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Creative intelligence is something that parents can help their children develop in a number of ways.  Possessing a good level of creative intelligence will help your child in the future in all kinds of ways – they will learn to become resourceful and to trust their own instincts and abilities, leading to self confidence and a positive attitude towards life.  Resourceful and creative children will grow up to be confident and industrious people who will sail through life, meeting setbacks and problems with a positive, can-do attitude which can lead to a happier and more productive lifestyle.  Here are our top ten tips on encouraging creativity in your little ones.


Encourage questions and conversation – talk to your little one all the time, however young he is.  As your child gets to the “Why?” stage, there may be times when you feel sick of answering questions all the time, but be patient – asking questions is how your child finds out about the world and you are his closest and most constant teacher.  Instead of answering with “Because”, answer the question using terms that your child can understand.  If you don’t know the answer, admit this and say “Let’s try to find out” – you can then set off on a voyage of discovery with your child.  This will encourage curiosity and you and your child can have fun together learning something new.

Take your children to interesting places – make sure that you make regular visits to museums, galleries, parks and other educational visitor attractions.  Go to places that will encourage your child to ask questions and stimulate conversation – it’s often cheaper than visiting a theme park or cinema and your child will benefit from it more.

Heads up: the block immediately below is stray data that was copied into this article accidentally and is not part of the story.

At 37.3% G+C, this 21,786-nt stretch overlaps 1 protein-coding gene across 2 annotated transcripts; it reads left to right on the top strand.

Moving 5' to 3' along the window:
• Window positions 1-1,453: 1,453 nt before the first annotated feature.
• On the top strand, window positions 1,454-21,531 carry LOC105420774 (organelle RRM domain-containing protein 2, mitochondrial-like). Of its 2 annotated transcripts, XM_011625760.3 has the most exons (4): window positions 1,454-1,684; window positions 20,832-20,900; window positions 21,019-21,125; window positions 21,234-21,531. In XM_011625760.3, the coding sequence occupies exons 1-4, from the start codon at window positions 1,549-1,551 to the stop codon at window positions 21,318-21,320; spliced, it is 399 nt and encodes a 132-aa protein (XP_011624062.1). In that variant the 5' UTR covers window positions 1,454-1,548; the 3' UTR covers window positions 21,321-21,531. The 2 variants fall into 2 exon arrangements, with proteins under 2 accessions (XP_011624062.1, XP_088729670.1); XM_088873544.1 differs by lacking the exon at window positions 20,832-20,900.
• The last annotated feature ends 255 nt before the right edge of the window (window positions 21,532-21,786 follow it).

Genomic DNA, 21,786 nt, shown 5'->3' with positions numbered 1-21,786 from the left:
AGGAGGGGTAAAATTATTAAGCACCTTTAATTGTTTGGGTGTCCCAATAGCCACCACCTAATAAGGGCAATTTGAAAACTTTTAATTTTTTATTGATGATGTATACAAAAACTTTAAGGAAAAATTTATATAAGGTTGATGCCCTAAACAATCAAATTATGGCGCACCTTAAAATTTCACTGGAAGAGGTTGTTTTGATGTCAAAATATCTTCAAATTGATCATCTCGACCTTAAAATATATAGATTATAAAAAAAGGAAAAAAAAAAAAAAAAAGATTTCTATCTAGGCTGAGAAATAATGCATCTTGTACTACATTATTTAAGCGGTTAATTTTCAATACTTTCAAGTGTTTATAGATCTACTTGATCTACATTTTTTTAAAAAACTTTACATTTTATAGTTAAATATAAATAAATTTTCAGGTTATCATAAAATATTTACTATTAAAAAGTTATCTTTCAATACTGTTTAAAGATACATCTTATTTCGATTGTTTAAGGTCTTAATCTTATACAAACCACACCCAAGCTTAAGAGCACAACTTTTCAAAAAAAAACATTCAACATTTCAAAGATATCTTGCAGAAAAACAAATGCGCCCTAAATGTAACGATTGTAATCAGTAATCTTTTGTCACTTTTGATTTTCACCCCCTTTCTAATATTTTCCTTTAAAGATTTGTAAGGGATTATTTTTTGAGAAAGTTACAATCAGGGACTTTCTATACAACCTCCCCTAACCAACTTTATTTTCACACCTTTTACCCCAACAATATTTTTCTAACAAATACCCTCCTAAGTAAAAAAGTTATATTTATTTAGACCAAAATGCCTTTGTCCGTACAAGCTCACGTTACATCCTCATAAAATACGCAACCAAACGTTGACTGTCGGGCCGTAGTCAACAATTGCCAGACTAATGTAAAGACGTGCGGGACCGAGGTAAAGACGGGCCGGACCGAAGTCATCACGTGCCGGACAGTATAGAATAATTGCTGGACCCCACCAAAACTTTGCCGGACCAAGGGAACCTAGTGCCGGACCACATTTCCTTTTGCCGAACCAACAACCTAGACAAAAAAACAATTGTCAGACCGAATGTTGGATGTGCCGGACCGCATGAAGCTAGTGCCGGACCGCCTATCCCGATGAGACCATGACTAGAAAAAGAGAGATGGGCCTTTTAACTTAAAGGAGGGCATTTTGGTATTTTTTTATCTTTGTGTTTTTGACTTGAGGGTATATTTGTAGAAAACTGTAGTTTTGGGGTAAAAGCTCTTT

Don’t expect perfection – if your child is making something or doing something and struggling a little, don’t be tempted to take over and do it for him.  Yes, you will probably do a better job (after all you’re an adult and you will have perfected your skills by now), that’s not the point though.  The whole point of doing or making things is for your child to develop those skills for himself.

Show respect for your child’s creative efforts – hang the artwork in the kitchen, display stories in the living room, and show off your little one’s creations to family and friends.  This will ensure that your child sees his efforts being valued and it will raise his self-esteem and encourage him to be more creative.

Don’t worry about the mess – kids make a mess when they are making stuff and it’s our job as a parent to clean up after them.  Make sure that your kitchen or playroom (wherever most of the craft activities take place in your home) is geared for this mess.  Make sure that surfaces are easy to clean and that the furniture is wipeable, then you won’t need to worry about mess and spills.

Create a Craft Cupboard.  Gather together a load of craft materials and keep them all in one place so that your child has access to a great little store of craft items.  Here are some things that you can keep in the craft cupboard:

  • Paper (in a variety of colours, patterns, weights and sizes)
  • Pencils, felt pens, paints, chalks, crayons – all sorts of drawing implements
  • Glue and scissors (make sure the scissors are safe for little ones)
  • Glitter, feathers, pompoms, foam sheets, sequins, sticky paper shapes
  • A variety of strings, twines, wool, etc
  • Natural treasures – conkers, pine cones, dried leaves, sand, seeds

Keep a couple of shower curtains (the pound shop ones are best) for covering surfaces or the floor – they can easily be washed out when you’ve finished creating and they’re cheap enough to replace on a regular basis.

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